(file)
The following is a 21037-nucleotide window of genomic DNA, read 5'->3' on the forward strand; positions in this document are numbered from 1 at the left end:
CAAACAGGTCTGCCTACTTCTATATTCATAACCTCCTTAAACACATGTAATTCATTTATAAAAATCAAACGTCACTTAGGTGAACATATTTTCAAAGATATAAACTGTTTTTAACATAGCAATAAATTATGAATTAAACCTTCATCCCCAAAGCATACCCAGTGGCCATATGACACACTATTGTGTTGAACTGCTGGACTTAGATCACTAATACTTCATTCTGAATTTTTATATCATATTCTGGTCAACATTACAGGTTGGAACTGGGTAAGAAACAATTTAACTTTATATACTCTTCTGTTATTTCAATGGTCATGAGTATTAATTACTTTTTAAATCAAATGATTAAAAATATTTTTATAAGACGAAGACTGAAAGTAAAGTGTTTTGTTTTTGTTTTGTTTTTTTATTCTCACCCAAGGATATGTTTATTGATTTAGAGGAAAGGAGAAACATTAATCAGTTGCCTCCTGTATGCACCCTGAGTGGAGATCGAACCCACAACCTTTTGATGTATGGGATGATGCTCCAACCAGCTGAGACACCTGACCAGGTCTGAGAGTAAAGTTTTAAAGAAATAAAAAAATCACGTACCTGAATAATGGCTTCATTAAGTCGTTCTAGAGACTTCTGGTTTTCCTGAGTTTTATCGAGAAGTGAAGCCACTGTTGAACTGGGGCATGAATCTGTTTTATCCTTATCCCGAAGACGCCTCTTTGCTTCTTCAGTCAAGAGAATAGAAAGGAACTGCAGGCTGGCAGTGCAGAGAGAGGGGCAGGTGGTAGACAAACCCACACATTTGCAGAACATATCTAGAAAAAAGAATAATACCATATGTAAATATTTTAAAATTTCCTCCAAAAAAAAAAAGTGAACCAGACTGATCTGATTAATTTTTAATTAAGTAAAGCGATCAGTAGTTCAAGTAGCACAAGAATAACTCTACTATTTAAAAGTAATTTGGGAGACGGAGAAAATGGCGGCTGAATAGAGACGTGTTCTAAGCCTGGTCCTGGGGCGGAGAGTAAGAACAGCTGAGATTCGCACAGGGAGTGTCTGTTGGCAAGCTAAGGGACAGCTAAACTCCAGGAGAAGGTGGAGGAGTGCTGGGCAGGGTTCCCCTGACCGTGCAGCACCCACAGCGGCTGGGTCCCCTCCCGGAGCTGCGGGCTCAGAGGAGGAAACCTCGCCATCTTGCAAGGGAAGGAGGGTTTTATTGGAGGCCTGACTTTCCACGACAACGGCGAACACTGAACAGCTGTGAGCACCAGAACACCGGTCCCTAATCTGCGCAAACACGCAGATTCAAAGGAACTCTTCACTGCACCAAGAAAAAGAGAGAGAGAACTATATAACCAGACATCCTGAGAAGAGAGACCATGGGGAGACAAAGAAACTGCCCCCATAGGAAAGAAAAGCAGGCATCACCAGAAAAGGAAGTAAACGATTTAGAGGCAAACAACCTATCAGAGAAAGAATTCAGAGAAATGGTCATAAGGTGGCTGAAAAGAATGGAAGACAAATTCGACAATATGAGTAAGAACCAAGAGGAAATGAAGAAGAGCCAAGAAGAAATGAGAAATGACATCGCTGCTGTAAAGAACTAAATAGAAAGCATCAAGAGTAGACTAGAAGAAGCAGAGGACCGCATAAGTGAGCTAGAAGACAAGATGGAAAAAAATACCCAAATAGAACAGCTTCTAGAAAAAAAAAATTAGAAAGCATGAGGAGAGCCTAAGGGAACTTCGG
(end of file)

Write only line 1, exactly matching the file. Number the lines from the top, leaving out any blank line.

The following is a 21037-nucleotide window of genomic DNA, read 5'->3' on the forward strand; positions in this document are numbered from 1 at the left end: